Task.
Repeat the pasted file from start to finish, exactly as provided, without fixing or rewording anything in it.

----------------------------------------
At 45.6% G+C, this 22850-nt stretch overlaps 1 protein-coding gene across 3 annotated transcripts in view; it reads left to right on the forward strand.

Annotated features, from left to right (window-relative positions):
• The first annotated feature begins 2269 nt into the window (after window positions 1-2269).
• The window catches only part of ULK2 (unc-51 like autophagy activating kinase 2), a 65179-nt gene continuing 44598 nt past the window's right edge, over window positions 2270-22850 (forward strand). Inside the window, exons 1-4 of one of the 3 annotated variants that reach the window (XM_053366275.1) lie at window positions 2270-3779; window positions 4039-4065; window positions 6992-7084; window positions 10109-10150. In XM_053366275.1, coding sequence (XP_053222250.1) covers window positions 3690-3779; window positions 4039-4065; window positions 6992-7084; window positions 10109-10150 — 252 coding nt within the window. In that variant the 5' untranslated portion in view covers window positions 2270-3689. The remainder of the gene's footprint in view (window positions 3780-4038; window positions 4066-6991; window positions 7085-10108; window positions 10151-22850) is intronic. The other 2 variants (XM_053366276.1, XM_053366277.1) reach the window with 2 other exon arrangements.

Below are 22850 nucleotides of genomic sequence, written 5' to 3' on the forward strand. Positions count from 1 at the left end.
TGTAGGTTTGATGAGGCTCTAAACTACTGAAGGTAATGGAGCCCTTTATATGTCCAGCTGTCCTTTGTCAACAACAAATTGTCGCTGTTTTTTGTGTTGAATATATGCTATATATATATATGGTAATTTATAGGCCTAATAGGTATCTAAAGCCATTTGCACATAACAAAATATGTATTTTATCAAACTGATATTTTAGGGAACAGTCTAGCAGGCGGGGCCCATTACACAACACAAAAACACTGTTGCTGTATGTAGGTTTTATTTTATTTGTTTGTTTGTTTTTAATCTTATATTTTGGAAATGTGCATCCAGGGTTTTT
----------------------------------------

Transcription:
At 45.6% G+C, this 22850-nt stretch overlaps 1 protein-coding gene across 3 annotated transcripts in view; it reads left to right on the forward strand.

Annotated features, from left to right (window-relative positions):
• The first annotated feature begins 2269 nt into the window (after window positions 1-2269).
• The window catches only part of ULK2 (unc-51 like autophagy activating kinase 2), a 65179-nt gene continuing 44598 nt past the window's right edge, over window positions 2270-22850 (forward strand). Inside the window, exons 1-4 of one of the 3 annotated variants that reach the window (XM_053366275.1) lie at window positions 2270-3779; window positions 4039-4065; window positions 6992-7084; window positions 10109-10150. In XM_053366275.1, coding sequence (XP_053222250.1) covers window positions 3690-3779; window positions 4039-4065; window positions 6992-7084; window positions 10109-10150 — 252 coding nt within the window. In that variant the 5' untranslated portion in view covers window positions 2270-3689. The remainder of the gene's footprint in view (window positions 3780-4038; window positions 4066-6991; window positions 7085-10108; window positions 10151-22850) is intronic. The other 2 variants (XM_053366276.1, XM_053366277.1) reach the window with 2 other exon arrangements.

Below are 22850 nucleotides of genomic sequence, written 5' to 3' on the forward strand. Positions count from 1 at the left end.
TGTAGGTTTGATGAGGCTCTAAACTACTGAAGGTAATGGAGCCCTTTATATGTCCAGCTGTCCTTTGTCAACAACAAATTGTCGCTGTTTTTTGTGTTGAATATATGCTATATATATATATGGTAATTTATAGGCCTAATAGGTATCTAAAGCCATTTGCACATAACAAAATATGTATTTTATCAAACTGATATTTTAGGGAACAGTCTAGCAGGCGGGGCCCATTACACAACACAAAAACACTGTTGCTGTATGTAGGTTTTATTTTATTTGTTTGTTTGTTTTTAATCTTATATTTTGGAAATGTGCATCCAGGGTTTTT